As any student of Orwell shall recall, the test of language is its comprehensibility, not its adhesion to some standard. As an author, I sometimes hear from people who believe themselves to be authorities, or who believe that they may select for me authorities as to the meanings of words, and who wish to tell me that my use of the word “threat” threatens their understanding, that the preface’s explicit discussion of the many plain meanings of the word is insufficient, or that my sentences are too long, comma-filled, dash deficient or otherwise Oxfordless in a way which seems to cause them to feel superior to me in a way they wish to, at some length, convey.

In fact, on occasion, they are irked. I recommend to them, and to you, “You Are What You Speak.”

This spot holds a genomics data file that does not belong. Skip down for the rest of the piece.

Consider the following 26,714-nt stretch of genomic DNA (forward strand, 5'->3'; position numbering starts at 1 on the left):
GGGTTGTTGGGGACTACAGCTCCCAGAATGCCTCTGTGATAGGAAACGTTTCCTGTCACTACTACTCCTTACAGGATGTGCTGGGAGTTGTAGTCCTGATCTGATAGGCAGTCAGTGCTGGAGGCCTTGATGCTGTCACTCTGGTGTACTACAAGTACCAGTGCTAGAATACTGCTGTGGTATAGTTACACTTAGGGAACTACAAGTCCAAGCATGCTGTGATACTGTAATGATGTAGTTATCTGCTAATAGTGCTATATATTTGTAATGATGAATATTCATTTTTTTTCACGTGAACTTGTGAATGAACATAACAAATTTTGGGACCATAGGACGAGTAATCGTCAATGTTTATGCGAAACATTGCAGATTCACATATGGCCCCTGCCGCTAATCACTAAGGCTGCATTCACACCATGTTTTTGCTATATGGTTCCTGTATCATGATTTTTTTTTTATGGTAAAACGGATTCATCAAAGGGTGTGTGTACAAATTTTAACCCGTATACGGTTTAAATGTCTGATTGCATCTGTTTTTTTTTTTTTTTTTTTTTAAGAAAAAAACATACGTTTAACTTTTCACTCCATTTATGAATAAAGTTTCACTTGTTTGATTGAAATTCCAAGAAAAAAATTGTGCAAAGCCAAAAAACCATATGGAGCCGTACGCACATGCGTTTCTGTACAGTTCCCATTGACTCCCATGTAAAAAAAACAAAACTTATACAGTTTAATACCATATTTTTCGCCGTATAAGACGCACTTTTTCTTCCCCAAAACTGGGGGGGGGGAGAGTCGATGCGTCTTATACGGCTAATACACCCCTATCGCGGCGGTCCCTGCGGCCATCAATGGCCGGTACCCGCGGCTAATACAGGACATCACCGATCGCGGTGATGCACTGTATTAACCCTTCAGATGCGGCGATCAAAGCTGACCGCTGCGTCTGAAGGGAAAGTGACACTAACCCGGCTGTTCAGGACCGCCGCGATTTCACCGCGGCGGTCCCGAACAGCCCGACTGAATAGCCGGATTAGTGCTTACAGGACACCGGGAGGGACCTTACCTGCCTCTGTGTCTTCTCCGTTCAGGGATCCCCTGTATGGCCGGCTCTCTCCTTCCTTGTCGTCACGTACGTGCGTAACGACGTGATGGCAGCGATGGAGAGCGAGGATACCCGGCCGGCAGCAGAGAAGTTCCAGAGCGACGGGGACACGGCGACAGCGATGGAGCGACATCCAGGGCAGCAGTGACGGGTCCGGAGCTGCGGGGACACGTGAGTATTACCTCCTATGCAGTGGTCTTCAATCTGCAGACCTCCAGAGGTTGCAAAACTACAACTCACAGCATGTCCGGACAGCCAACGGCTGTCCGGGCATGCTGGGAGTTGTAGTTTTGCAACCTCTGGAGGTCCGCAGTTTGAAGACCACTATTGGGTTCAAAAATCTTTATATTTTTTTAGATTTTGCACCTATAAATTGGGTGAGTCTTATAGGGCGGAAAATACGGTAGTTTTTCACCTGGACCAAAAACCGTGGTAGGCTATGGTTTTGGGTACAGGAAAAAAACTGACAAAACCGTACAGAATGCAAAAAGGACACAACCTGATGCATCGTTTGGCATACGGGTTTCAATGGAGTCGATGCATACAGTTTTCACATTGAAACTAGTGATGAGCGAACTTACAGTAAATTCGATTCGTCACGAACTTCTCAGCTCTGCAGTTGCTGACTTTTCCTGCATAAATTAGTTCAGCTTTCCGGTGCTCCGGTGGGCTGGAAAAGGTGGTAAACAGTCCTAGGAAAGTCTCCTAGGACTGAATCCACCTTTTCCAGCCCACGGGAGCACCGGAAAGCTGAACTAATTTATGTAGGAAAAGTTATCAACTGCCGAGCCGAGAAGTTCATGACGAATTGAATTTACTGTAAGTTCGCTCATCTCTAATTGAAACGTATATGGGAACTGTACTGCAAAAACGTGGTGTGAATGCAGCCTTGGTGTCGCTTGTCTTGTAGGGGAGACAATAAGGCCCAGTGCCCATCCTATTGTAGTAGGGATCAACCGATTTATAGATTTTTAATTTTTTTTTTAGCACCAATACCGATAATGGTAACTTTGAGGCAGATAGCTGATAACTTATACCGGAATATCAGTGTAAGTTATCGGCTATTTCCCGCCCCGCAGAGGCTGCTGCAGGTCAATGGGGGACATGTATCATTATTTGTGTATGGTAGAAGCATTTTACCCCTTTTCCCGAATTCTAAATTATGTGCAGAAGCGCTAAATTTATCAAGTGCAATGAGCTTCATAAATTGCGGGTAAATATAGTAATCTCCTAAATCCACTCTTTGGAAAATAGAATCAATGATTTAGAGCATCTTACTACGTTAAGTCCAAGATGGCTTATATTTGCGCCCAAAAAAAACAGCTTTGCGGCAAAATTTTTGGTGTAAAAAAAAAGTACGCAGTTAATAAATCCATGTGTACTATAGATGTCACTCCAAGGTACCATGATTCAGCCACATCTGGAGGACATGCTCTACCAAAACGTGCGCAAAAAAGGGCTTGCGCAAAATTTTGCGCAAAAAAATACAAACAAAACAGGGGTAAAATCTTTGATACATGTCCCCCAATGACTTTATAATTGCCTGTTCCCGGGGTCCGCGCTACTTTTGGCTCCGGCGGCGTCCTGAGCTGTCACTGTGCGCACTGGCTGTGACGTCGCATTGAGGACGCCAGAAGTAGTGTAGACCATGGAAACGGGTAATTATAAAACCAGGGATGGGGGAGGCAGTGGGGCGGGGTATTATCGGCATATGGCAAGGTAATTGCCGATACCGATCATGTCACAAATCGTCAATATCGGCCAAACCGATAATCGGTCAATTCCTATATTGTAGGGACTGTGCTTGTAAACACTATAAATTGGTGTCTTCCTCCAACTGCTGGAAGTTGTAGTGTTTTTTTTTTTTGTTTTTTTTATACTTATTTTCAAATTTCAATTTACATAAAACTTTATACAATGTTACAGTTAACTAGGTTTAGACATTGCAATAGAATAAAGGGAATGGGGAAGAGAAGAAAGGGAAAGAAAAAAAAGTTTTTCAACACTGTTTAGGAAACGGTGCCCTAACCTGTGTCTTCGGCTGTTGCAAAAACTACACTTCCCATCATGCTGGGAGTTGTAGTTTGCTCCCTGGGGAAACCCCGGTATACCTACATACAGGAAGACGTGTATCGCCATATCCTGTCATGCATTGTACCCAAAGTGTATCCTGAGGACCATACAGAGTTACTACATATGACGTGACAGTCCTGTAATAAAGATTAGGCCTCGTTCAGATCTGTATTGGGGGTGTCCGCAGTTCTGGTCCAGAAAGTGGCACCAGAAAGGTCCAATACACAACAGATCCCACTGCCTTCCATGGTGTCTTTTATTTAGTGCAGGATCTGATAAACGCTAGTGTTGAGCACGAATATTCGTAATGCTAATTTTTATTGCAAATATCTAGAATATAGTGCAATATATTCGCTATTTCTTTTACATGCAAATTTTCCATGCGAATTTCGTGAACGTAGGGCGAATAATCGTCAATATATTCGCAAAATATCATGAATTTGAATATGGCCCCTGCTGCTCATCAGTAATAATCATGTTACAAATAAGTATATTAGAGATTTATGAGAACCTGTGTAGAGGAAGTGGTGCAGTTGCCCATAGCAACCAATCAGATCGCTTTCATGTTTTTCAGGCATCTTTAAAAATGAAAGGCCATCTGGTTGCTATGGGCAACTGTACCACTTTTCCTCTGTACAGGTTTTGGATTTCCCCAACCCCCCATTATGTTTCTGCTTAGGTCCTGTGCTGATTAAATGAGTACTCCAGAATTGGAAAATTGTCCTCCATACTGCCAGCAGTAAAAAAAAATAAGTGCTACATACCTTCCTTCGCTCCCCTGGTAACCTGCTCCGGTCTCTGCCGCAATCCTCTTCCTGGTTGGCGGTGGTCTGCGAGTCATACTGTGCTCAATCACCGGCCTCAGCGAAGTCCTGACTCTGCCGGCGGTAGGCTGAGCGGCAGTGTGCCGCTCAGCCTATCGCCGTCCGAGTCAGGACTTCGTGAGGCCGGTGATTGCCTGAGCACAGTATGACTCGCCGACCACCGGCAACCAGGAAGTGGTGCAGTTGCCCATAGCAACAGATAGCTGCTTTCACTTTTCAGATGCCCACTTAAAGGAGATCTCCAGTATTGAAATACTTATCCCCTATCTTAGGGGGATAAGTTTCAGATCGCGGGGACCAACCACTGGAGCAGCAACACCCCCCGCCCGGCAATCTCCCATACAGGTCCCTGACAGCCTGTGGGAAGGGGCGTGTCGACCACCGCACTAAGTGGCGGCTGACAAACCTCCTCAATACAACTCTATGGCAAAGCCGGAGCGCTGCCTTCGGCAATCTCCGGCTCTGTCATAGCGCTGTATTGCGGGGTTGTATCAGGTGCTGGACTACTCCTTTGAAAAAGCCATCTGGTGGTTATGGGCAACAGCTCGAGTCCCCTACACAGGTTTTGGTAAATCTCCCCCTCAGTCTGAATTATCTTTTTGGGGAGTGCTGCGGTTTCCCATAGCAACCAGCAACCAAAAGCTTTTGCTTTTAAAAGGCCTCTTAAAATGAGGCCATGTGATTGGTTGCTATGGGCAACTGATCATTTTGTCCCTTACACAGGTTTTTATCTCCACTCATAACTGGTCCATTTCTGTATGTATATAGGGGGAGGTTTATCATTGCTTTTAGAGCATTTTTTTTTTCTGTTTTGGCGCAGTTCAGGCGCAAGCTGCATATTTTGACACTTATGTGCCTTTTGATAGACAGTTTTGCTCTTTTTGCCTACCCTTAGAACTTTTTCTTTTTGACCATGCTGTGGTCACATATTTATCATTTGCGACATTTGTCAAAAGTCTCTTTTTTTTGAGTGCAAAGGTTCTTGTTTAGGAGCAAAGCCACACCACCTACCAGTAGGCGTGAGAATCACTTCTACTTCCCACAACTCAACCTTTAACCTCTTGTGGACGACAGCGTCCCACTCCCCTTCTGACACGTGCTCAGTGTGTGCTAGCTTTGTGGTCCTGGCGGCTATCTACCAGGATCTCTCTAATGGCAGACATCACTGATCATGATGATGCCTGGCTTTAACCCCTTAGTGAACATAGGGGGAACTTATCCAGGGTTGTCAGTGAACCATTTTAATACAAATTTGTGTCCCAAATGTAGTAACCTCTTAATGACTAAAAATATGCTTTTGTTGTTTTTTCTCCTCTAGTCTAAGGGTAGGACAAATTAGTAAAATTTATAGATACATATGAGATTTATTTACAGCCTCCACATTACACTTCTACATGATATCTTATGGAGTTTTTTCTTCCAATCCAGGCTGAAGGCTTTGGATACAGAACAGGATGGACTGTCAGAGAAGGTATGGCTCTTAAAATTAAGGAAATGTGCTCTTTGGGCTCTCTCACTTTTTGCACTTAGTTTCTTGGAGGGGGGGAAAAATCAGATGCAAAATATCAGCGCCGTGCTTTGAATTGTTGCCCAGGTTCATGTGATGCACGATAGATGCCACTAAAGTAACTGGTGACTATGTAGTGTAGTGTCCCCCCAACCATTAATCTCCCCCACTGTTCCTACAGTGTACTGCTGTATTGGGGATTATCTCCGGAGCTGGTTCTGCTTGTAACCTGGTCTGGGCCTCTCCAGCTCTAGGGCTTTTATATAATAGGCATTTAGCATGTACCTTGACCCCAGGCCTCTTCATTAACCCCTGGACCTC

I wish them the best, and fall back, if you’ll so allow, to a comment from another master of language, speaking through one of his characters:

‘When I use a word,’ Humpty Dumpty said, in rather a scornful tone, ‘it means just what I choose it to mean — neither more nor less.’
‘The question is,’ said Alice, ‘whether you can make words mean so many different things.’
‘The question is,’ said Humpty Dumpty, ‘which is to be master — that’s all.’

Seattle event: Ada's Books

Shostack threat modeling Adas

For Star Wars day, I’m happy to share this event poster for my talk at Ada’s Books in Seattle
Technical Presentation: Adam Shostack shares Threat Modeling Lessons with Star Wars.

This will be a less technical talk with plenty of discussion and interactivity, drawing on some of the content from “Security Lessons from Star Wars,” adapted for a more general audience.

Threat Modeling: Designing for Security

Threat modeling book 300

I am super-excited to announce that my new book, Threat Modeling: Designing for Security (Wiley, 2014) is now available wherever fine books are sold!

The official description: